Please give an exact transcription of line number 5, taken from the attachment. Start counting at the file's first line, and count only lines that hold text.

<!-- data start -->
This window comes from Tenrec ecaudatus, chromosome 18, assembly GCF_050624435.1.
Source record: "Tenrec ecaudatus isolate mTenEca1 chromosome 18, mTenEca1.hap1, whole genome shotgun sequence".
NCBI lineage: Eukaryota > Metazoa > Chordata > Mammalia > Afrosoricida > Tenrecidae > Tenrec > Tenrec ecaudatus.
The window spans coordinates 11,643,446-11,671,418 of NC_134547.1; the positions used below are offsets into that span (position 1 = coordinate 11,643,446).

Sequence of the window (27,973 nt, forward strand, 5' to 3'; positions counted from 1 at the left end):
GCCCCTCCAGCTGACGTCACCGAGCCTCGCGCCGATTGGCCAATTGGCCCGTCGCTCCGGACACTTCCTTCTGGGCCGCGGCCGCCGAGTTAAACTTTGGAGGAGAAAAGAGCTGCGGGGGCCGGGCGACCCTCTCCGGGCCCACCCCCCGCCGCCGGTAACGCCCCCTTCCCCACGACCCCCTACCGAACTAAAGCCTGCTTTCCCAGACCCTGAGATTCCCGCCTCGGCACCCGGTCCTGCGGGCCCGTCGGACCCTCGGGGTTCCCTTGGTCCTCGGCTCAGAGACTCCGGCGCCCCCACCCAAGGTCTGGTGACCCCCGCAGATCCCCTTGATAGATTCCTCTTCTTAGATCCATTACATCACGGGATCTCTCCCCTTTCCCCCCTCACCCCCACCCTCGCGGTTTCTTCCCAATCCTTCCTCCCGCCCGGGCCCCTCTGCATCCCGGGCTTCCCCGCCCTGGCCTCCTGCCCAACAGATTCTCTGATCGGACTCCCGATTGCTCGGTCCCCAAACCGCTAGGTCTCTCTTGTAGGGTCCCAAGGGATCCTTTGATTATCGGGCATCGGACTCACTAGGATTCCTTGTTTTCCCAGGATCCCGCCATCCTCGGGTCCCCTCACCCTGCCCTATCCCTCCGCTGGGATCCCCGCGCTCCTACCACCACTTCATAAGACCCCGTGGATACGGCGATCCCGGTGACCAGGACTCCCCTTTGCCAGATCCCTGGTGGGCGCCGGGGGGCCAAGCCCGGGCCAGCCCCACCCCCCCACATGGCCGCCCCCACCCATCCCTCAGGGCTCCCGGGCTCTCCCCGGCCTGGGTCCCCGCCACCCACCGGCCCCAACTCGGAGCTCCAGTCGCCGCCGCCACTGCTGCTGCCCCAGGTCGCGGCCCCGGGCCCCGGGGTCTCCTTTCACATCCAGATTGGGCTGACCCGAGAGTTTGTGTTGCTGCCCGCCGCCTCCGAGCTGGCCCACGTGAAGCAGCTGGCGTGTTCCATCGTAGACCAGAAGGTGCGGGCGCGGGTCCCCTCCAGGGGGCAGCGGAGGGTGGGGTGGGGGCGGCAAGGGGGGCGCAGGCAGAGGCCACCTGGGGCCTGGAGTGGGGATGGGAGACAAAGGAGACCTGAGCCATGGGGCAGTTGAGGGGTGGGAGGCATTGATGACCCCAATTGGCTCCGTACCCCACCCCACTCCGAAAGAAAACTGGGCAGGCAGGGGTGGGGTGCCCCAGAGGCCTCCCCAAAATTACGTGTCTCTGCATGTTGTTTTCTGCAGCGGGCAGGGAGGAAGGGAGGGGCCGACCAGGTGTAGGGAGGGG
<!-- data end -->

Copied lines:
Sequence of the window (27,973 nt, forward strand, 5' to 3'; positions counted from 1 at the left end):